By Lori Erickson
Whether you’re on a girlfriends' getaway, shopping for a special gift, or just wanting to sample some local color, you’ll find that these shopping districts are tourist destinations in their own right:
This retail district was once a bustling railroad center. Today Valley Junction's historic buildings house antique stores, art galleries, gift shops, fashion boutiques and restaurants. Here you can find a well-worn treasure to upcycle, pick out a new craft project or buy the perfect dress for a special occasion. Before you leave, sample the fare at one of the district’s many dining establishments.
Home to the University of Iowa, this classic college town has a laid-back, hipster vibe. Its downtown, anchored by a busy pedestrian mall often filled with students, features many independently owned businesses. Outfit your next outdoor adventure at Active Endeavors, shop for comfortable-but-chic clothing at Textiles, and learn how to create a pair of earrings at Beadology. You can also shop at Daydreams Comics and OM Gifts for Body & Soul. And don’t leave town without stopping at Prairie Lights, one of the nation’s finest bookstores (be sure to visit its cozy upstairs café).
This charming district overlooks the Mississippi River in the Quad Cities. Its historic buildings date back to the nineteenth century when East Davenport was a logging town. Many of the structures now house shops, restaurants, and small businesses, including Winborn’s Bed & Breakfast. Visit Calla for furniture and home furnishings. At Lagomarcino’s, sample the gourmet chocolates they’ve been making for more than a century. The village also hosts many special events, including the Quad Cities Criterium in May and Riverssance Art Fair in September.
Set amid a scenic landscape of rolling hills and wooded bluffs, Decorah’s star is rising as a national tourist destination. Its downtown includes many independently owned businesses, which range from Dragonfly Books and Blue Heron Knittery to the Cardboard Robot, which sells art supplies and STEM kits for either your kids or your own inner geek. The Vesterheim Museum Store, meanwhile, stocks gorgeous Scandinavian-themed gifts. For lunch, have a hearty sandwich and cup of homemade soup at the Oneota Food Co-op, then shop its aisles for sustainably raised, locally sourced produce.
Founded as a communal society in the nineteenth century, the seven villages that comprise the Amana Colonies preserve their German heritage with good food, warm hospitality and fine craftsmanship. While the majority of the shops are in the main village of Amana, you’ll also find stores in several of the other villages. The Amana Colonies are particularly known for their locally made furniture and handmade textiles, but their stores sell a wide array of gift items, household wares and useful-but-decorative crafts. If you can, time your visit to coincide with one of the Amana Colonies many festivals such as Maifest or Oktoberfest.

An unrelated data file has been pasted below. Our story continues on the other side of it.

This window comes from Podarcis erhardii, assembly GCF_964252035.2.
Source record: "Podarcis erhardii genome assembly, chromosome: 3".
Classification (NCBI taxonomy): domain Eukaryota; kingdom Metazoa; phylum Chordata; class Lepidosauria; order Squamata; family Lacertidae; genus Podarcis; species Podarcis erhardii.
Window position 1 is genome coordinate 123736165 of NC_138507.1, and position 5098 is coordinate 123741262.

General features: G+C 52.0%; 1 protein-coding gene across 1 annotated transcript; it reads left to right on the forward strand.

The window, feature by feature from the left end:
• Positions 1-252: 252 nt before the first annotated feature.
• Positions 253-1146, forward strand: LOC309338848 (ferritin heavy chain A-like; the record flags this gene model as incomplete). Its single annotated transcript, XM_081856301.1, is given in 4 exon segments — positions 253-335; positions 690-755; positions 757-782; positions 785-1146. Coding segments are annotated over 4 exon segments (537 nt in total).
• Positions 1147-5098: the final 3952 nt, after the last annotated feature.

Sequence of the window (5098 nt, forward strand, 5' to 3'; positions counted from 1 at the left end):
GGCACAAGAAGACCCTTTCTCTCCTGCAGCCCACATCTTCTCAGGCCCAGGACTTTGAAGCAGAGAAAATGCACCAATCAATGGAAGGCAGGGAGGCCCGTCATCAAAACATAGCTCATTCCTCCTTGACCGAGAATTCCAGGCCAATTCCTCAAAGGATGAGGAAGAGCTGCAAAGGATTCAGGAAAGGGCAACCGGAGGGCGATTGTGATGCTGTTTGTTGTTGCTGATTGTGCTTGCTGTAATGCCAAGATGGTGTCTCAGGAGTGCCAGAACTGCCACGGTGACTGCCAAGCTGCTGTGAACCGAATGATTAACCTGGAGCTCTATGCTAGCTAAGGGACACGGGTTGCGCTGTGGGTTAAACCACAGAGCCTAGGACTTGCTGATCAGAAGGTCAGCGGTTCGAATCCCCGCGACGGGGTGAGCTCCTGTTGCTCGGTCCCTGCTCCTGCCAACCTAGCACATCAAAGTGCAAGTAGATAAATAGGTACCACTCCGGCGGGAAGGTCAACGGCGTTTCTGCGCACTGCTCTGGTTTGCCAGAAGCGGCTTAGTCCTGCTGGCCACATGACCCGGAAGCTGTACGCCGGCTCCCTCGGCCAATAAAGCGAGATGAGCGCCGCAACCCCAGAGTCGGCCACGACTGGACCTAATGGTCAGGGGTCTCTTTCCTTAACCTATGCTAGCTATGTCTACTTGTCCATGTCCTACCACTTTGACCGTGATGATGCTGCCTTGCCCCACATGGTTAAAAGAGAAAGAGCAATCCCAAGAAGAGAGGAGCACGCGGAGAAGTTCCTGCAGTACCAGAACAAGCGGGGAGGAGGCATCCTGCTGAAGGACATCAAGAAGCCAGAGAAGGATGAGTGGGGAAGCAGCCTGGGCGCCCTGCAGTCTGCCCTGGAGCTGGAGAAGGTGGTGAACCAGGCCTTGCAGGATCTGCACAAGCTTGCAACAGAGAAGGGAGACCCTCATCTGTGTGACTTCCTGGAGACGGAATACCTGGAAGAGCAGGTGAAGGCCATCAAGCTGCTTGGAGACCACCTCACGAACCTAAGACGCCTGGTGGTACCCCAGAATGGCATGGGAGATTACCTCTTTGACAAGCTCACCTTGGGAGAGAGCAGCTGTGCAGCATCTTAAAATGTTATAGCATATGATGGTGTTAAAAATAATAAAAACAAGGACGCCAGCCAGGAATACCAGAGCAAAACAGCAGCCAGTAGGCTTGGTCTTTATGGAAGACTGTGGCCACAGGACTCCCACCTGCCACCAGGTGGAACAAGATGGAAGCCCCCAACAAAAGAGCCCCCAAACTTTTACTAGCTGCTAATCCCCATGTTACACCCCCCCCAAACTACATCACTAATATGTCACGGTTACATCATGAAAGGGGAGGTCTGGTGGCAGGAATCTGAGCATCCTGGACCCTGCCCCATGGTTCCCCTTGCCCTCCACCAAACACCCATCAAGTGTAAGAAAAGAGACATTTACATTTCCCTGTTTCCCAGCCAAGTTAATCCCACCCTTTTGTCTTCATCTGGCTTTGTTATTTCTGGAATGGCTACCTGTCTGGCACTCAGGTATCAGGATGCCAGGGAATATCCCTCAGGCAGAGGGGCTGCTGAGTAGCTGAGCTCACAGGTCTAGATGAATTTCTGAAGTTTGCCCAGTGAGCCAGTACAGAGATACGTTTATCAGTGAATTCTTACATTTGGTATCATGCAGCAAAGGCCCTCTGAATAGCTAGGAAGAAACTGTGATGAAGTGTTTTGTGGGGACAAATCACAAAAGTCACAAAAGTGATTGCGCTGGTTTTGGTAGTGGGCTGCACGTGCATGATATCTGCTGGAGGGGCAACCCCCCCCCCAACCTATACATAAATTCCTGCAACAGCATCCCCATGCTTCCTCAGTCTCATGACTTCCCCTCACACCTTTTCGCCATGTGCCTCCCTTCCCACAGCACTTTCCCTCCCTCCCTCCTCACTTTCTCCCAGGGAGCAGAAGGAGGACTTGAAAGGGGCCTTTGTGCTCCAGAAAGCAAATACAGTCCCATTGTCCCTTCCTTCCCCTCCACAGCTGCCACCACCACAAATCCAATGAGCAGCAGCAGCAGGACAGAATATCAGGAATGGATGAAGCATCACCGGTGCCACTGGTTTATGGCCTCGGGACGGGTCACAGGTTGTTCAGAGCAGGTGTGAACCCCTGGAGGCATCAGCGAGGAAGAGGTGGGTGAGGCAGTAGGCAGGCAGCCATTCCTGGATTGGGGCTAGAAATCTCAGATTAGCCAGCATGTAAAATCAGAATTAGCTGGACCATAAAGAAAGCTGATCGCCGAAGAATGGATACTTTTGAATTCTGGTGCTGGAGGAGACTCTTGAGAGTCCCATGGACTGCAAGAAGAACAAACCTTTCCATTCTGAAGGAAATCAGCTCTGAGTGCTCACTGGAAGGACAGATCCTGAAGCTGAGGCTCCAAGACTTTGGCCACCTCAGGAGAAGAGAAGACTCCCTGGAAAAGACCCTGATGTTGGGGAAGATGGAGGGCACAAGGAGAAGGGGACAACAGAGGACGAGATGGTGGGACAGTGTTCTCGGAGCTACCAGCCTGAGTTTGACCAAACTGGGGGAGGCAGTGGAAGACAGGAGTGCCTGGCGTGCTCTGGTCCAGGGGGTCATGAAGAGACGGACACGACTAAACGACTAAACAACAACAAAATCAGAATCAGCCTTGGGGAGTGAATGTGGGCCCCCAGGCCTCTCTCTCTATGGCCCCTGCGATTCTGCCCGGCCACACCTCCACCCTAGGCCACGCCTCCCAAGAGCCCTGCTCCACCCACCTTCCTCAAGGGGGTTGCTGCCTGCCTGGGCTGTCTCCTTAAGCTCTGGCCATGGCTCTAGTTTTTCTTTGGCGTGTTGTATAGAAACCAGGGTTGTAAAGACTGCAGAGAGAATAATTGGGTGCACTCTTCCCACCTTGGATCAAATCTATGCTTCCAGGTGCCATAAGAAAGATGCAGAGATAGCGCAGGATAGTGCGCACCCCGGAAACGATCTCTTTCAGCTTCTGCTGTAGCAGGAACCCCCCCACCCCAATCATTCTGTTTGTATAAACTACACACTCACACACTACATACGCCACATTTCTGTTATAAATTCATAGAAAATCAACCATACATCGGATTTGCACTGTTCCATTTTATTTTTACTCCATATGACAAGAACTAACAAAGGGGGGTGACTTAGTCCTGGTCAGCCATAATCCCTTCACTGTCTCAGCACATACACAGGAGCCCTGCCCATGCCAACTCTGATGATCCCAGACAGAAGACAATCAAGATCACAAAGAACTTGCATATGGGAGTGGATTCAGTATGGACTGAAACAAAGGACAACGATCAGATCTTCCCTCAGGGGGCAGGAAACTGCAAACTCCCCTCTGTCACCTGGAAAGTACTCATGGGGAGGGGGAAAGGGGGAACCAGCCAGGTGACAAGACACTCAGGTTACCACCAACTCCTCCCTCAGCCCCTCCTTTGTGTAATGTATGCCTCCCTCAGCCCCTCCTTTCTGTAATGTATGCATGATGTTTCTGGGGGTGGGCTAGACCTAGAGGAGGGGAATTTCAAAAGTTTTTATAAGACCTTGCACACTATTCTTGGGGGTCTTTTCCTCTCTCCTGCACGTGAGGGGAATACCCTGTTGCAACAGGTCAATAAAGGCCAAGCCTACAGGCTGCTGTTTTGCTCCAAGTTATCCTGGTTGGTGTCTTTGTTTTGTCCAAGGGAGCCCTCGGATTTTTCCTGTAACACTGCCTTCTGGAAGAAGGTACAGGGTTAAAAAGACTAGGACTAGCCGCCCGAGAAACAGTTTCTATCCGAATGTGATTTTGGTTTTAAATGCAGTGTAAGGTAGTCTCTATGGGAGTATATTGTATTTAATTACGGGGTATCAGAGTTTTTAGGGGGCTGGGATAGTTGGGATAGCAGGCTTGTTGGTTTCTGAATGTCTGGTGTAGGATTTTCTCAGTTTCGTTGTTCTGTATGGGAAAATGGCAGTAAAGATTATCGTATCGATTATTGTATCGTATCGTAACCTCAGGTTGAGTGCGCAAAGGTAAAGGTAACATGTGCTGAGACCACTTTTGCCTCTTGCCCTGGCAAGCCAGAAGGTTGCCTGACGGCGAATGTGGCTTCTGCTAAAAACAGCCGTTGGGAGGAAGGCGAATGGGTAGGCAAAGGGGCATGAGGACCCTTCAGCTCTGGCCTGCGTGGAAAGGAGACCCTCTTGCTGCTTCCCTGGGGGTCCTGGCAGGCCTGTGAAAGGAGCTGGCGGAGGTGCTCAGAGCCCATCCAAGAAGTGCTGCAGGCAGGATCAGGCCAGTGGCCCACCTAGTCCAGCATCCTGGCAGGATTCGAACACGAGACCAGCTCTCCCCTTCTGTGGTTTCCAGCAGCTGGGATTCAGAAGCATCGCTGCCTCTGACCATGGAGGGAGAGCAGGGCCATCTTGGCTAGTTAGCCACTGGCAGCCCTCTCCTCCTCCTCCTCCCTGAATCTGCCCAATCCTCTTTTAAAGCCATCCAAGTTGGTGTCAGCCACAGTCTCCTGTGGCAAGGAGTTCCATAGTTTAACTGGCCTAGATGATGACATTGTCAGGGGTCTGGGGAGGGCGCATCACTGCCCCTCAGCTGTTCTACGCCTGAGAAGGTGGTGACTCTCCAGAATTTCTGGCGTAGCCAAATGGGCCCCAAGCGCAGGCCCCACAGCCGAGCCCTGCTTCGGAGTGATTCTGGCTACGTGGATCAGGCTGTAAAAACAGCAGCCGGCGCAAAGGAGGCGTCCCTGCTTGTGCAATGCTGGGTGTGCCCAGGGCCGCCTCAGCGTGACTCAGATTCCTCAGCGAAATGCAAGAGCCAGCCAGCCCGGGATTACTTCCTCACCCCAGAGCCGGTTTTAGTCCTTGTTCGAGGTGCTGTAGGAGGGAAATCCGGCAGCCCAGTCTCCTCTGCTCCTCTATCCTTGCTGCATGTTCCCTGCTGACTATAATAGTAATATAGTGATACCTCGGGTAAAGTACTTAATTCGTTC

6. Le Claire
The charming Mississippi River town of Le Claire, which bustled during the Steamboat Era, is thriving once again. The town’s rebirth is due in part to the popular History Channel show American Pickers. Its co-host Mike Wolfe owns Antique Archaeology, a store just off the main street. Aunt Hattie’s Fanciful Emporium, which is full of pop culture-themed gifts, has a similarly off-beat character. Before leaving town, indulge yourself with a cocktail at the Mississippi River Distilling Company, which produces spirits from local grains, and a sweet treat from the Shameless Chocoholic.
Located between the gold-domed Iowa State Capitol and the east bank of the Des Moines River, the lively area known as the East Village is one of the most historic parts of Des Moines. Loft-style housing, quirky boutiques and trendy eateries make it a magnet for locals and visitors alike. Shop places like Domestica for locally made gifts, Raygun for sassy t-shirts, Raccoon Forks Trading Company for antiques, and Sticks for home décor. Then browse the shelves while sipping a latte at Plain Talk Books.
Lauded in 2010 as one of the National Historic Trust’s Dozen Distinctive Destinations, Cedar Falls has more than 30 stores lining the brick streets of its downtown. The Vintage Iron Co. sells handcrafted iron décor. Hatchlings & Hens is the place to go if you have a baby shower in your future. And Singlespeed Brewing offers libations to sooth the worn-out shopper.
Sioux City’s downtown, which is known for its stately Romanesque Revival architecture, is undergoing a revitalization. Stores in the Historic 4th Street District include Beth’s Flowers on Fourth, a gift, home décor, and floral shop, and Studio 427, an interior design firm that also sells home accessories. You’ll find many more items at Antiques on Historic Fourth, which has 6,000 square feet of merchandise offered by multiple dealers.
The Iowa Great Lakes have been a popular resort area since the early 1900s. While the rest of the family swims, soaks, fishes, or boats, you can browse the shops in Queen's Court, which is located next to Arnolds Park Amusement Park. Many of the stores here, not surprisingly, have a nautical theme, from Boat House Apparel to the gift shop at the Maritime Museum. You can also shop for clothing at Pink in the Park, then buy an “Iowa Rocks” T-shirt at the nearby Iowa Rock ‘n Roll Museum. Continue your shopping excursion at the Central Emporium, just down the street.
Lori Erickson is the author of Iowa: Off the Beaten Path.